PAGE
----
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Babylonian Talmud: Tractate Baba Kamma
That cattle be permitted to pasture in woods;1 that wood may be gathered [by all] in private fields;1 that grasses may similarly be gathered [by all] in all places, with the exception, however, of a field where fenugrec is growing;1 that shoots be permitted to be cut off [by all] in all places. with the exception, however, of stumps of olive trees;1 that a spring emerging [even] for the first time may be used by the townspeople; that it be permitted to fish with an angle in the Sea of Tiberias, provided no sail is spread as this would detain boats [and thus interfere with navigation]; that it be permitted to ease one's self at the back of a fence even in a field full of saffron; that it be permitted [to the public] to use the paths in private fields until the time when the second rain is expected;2 that it be permitted to turn aside to [private] sidewalks in order to avoid the road-pegs; that one who has lost himself in the vineyards be permitted to cut his way through when going up and cut his way through when coming down;3 and that a dead body, which anyone finds has to bury should acquire [the right to be buried on] the spot [where found].
'That cattle be permitted to pasture in woods.' R. Papa said: This applies only to small cattle pasturing in big woods4 for in the case of small cattle pasturing in small woods or big cattle in big forests it would not be permitted,5 still less big cattle pasturing in small woods.5
'That wood may be gathered [by all] in private fields: 'This applies only to [prickly shrubs such as] Spina regia and hollow.6 For in the case of other kinds of wood it would not be so. Moreover, even regarding Spina Regia and hollow, permission was not given except where they were still attached to the ground, but after they had been already broken off [by the owner] it would not be so.7 Again, even in the case of shrubs still attached to the soil, permission was not given except while they were still in a wet state, but once they had become dry it would not be so.7 But in any case it is not permitted to uproot [them].
'That grasses may similarly be gathered [by all] in all places, with the exception, however, of a field where fenugrec is growing.' Does this mean to say that fenugrec derives some benefit from grasses?8 If so, a contradiction could be pointed out [from the following:] 'If fenugrec is mixed up with other kinds of grasses, the owner need not be compelled to tear it out9 [for he will do it in any case on account of the fact that the grasses spoil the fenugrec'.10 Now, does this not prove that grasses are disadvantageous to fenugrec?] — Said R. Jeremiah: There is no contradiction, for while the latter statement refers to the seeds,11 the former deals with the pods.12 It is only to the seeds that grasses are disadvantageous as they make them lean, whereas to the pods13 they are advantageous, for when placed between grasses they get softer. Or if you like I can say that while one statement refers to fenugrec sown for the use of man, the other refers to fenugrec sown for animals, for since it was sown for animals grasses are also required for it. How can we tell [for what it was sown]?13 — R. Papa said: If made in beds it is sown for man, but if not in beds it is for animals.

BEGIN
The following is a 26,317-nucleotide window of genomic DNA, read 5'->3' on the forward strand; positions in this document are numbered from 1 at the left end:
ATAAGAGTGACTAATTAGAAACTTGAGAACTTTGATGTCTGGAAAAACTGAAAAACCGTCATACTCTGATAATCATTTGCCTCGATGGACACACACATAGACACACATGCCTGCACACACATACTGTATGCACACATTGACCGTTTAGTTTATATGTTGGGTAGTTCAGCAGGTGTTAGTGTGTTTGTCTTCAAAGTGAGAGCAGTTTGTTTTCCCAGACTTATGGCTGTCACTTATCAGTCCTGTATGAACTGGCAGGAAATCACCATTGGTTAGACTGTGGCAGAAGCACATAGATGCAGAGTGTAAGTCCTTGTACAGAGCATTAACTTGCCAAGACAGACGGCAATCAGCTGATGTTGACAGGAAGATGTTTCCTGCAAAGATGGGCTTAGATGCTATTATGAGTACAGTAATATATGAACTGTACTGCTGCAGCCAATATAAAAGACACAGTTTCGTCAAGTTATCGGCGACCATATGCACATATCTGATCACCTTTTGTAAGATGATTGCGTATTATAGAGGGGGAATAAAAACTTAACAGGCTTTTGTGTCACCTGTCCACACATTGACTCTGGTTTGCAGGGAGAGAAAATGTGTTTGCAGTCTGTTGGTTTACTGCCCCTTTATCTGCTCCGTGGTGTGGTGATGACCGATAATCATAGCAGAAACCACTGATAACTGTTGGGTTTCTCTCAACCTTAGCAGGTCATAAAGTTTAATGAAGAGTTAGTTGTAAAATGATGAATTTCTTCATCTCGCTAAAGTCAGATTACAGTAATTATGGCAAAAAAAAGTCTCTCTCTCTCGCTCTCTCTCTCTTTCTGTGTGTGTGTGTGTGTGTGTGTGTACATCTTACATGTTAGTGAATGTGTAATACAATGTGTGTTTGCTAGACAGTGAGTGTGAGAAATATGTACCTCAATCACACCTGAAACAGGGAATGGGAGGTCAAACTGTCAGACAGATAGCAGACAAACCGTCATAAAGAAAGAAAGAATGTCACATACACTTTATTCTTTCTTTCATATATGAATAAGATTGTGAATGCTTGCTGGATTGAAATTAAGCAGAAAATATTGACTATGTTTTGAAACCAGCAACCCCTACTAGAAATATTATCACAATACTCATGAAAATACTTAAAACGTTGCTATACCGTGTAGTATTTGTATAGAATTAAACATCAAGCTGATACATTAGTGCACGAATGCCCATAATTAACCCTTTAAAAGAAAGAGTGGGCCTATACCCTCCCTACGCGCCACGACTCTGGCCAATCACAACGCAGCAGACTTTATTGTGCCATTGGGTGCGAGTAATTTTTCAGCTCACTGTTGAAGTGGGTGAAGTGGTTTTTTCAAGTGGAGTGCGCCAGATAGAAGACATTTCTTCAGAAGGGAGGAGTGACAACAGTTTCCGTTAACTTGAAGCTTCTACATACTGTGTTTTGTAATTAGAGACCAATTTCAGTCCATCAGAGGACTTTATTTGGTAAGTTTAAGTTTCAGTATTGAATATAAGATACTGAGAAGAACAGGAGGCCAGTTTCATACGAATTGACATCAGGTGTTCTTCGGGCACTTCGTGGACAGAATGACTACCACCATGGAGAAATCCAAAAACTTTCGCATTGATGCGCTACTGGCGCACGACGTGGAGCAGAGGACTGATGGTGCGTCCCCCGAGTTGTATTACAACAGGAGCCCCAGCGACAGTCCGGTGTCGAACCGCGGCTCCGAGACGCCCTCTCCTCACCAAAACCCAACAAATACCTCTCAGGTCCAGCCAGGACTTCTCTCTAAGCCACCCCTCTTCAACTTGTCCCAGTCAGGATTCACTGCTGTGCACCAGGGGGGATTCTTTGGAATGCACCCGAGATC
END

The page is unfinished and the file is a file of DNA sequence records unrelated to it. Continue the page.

'That shoots be permitted to be cut off [by all] in all places, with the exception, however, of stumps of olive trees.' R. Tanhum and R. Barias explained in the name of a certain old man that in the case of an olive tree the size of the length of an egg has to be left over at the bottom; in the case of reeds and vines [it is only] from the knot and upwards14 [that it is permitted to cut off shoots]; in the case of all other trees [it is permitted only] from the thick parts of the tree but not from the central part of the tree, and only from a new bough that has not yet yielded fruit but not from an old bough which is yielding fruit; again, only from such spots [on the tree] as do not face the sun
Baba Kamma 81b
'That a spring emerging [even] for the first time may be used by the townspeople.' Rabbah son of R. Huna said that the owner3 is [still] entitled to be paid for its value. The law, however, is not in accordance with this view.
'That it be permitted to fish with an angle in the Sea of Tiberias provided that no sail is spread, as this would detain boats.' It is, however, permitted to fish by means of nets and traps. Our Rabbis taught: 'The tribes stipulated with one another at the very outset that nobody should spread a sail and thus detain boats. It is, however, permitted to fish by means of nets and traps.'4
Our Rabbis taught: The Sea of Tiberias was included in the portion of Naphtali. In addition, he received a rope's length of dry land on the southern side to keep nets on, in fulfilment of the verse, Possess thou the sea and the South.5
It was taught: R. Simeon b. Eleazar said: Anything found on the mountains detached from the soil was considered as belonging to all the tribes,6 but if still attached [to the ground] as belonging to the particular tribe [in whose territory it was found]. There was, however, no tribe in Israel which had not land7 both on the hills and in the vale, in the South and in the valley. as stated: Turn you and take your journey and go to the hill — country of the Amorites, and unto all the places nigh thereunto, in the plain, in the hills and in the vale, and in the South, and by the sea side8 etc., for you can similarly find the same regarding the Canaanites, perizites and Ammonites who were before them, as stated: 'and unto all nigh thereunto',8 proving that the same applied to those who were nigh thereunto.
'That it be permitted to ease one's self at the back of a fence even though in a field full of saffron.' R. Aha b. Jacob said: This permission was required only for the taking of a pebble from the fence.9 R. Hisda said: This may be done even on the Sabbath.10 Mar Zutra the Pious used to take a pebble from a fence and put it back there and tell his servant11 to go and make it good again.